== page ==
"I saw them seven years ago," said a dedicated fan standing in line outside of Edmonton's Starlite Room. "My ears were ringing for a week. It's the loudest show you will ever see."
Dinosaur Jr. have quite the reputation for being one of the loudest bands. With their ear-bursting roots stretching back to when the band was beginning, being banned from playing at many of the local venues in their home Amherst, Massachusetts, spreading to nowadays when the release of their latest studio album Farm was dubbed "too loud," and had to be re-released.
To this day, the band has stayed true to their humble beginnings, deafening crowd in the Starlite Room at the sold out show on Nov. 13.
With the vocals fuzzed to an inaudible extent, the drums blending together, and the bass sounding off somewhere in the background, one might think the man at the soundboard was asleep at the job. But if you're at a Dinosaur Jr. concert to hear the songs, you're there for the wrong reason.
The only sound that came through clear was singer/guitarist J Mascis' extensive solos.
Blasting through his Marshall stacks, layered with flange, distortion, delay and fuzz, the centrepiece of Dino's signature sound was nothing less than a spectacle.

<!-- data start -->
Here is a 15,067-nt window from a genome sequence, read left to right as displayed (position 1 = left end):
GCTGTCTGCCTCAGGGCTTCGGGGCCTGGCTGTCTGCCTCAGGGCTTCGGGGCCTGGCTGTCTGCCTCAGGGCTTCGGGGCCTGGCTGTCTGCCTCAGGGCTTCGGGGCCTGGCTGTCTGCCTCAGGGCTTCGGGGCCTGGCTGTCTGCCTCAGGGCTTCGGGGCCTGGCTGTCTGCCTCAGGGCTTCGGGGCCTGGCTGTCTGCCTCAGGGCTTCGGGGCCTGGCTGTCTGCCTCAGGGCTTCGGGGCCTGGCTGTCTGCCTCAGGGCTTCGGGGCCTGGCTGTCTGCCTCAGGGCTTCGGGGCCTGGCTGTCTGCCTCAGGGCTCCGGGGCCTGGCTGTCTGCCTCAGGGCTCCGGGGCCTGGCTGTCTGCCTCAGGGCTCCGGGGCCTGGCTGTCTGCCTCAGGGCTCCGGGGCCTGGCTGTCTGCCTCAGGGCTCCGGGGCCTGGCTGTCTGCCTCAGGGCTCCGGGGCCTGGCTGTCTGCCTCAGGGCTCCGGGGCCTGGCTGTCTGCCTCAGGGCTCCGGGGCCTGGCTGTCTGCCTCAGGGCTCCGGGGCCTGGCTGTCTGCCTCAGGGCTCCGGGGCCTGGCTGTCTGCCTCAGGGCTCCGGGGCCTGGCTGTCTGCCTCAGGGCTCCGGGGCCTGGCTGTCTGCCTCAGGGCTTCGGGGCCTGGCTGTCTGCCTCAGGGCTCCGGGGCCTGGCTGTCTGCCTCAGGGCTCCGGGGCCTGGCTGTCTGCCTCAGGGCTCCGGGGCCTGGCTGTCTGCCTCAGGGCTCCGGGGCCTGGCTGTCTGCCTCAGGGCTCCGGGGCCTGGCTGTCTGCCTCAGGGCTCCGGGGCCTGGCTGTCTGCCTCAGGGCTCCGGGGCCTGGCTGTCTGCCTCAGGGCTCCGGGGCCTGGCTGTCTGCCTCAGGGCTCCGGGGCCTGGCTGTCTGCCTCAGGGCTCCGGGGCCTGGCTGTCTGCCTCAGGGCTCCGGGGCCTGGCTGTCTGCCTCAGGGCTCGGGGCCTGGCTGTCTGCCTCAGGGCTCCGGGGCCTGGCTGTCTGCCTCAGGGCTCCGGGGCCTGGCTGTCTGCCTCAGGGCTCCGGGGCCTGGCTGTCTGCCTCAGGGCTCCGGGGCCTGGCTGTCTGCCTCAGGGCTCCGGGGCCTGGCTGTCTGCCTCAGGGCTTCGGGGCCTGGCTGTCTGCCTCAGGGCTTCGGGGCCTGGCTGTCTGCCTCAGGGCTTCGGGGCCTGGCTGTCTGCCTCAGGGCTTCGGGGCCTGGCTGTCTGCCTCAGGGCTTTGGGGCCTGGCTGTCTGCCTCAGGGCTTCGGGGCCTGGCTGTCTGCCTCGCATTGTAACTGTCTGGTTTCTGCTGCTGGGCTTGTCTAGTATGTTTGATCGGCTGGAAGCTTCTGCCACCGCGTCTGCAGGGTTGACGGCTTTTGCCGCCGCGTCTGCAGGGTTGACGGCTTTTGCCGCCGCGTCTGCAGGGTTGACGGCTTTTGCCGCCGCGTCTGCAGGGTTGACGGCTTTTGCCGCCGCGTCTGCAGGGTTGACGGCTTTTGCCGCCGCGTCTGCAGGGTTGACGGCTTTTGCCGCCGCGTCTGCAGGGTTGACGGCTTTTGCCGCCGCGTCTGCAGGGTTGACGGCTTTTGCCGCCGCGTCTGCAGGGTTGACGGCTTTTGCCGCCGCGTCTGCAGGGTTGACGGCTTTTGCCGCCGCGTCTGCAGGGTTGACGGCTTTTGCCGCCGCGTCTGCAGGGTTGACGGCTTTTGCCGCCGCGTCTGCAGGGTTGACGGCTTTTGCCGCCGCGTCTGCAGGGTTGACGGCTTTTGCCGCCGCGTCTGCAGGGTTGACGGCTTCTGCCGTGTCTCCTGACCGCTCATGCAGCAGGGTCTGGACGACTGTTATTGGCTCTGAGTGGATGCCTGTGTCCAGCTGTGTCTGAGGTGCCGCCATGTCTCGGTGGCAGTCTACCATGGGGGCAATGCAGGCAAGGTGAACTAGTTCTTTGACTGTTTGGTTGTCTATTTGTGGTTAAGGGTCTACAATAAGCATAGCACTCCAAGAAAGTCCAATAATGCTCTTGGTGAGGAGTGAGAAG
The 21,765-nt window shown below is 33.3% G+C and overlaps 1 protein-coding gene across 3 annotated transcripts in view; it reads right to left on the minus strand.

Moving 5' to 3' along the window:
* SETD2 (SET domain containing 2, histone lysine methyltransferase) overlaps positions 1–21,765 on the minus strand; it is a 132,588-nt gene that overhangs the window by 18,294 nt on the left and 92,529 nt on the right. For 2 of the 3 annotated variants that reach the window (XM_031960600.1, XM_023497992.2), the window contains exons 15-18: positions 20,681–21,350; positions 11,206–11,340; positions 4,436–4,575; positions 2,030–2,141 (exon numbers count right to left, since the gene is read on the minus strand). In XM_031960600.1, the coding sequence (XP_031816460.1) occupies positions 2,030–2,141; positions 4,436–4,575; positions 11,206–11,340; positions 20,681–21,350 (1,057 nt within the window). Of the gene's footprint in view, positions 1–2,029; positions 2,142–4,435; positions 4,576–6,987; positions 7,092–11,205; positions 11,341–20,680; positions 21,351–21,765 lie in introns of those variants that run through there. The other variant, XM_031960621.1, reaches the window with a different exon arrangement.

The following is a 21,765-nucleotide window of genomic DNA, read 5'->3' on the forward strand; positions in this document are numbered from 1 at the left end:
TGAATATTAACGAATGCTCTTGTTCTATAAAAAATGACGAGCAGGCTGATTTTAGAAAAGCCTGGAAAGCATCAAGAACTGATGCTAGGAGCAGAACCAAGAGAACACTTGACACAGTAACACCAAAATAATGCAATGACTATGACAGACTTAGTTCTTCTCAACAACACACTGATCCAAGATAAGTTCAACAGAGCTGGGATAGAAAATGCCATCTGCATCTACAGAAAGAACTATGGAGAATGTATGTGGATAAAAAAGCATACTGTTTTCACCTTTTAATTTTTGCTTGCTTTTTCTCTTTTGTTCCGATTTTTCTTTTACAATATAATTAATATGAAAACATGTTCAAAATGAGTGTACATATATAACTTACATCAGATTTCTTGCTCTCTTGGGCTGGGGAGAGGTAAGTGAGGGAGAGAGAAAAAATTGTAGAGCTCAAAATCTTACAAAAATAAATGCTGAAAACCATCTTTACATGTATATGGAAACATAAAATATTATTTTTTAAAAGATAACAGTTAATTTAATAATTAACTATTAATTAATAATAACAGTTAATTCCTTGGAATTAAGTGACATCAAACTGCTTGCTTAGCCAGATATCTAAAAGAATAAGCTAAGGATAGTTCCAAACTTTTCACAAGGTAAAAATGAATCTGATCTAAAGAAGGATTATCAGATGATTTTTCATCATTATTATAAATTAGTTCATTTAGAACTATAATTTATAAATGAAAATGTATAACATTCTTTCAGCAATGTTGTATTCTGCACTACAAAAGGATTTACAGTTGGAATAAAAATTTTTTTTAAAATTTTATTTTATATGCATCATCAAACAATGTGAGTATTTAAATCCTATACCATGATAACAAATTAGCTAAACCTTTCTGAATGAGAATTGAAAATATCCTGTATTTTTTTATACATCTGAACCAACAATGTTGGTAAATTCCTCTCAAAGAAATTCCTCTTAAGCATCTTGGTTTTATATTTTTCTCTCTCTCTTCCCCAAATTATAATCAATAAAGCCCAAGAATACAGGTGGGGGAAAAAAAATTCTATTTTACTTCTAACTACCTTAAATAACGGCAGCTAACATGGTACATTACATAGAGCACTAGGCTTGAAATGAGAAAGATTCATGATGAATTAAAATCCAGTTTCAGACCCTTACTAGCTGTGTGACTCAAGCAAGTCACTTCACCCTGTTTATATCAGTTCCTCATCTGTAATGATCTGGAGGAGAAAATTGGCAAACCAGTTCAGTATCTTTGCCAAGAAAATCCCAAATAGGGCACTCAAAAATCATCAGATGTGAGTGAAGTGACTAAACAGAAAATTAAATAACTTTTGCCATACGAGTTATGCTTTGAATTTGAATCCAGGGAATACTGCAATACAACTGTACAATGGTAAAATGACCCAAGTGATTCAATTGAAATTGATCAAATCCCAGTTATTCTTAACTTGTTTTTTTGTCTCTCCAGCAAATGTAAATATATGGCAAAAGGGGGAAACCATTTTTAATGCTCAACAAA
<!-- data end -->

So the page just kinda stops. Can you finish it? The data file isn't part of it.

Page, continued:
The band remained relatively quiet throughout their set, with the only words spoken by bassist Lou Barlow, although his words were inaudible due to a mixture of poor mic levels and ringing ears from the music. Each time J approached the mic to impart some words of wisdom, the fans were only met with a strange, high pitched yelp.
His solos spoke for him, it would seem.
Mascis filled the time in between songs soloing and riffing, meticulously tuning his guitar as he moved the capo up and down the frets of his trusty Fender Jazzmasters, the only guitar fit to play a Dino song.
In spite of taking an unimpressive amount of time to return for their encore, no fan left disappointed, although they did leave deafened and enthralled. One fan standing at the merch booth, in his mid-thirties, exclaimed how glad he was to see them again. After all, the last time he saw them was when he was 15.
Another live victory for Dinosaur Jr., it would seem.
Dinosaur Jr. played:
Review by: ISO1600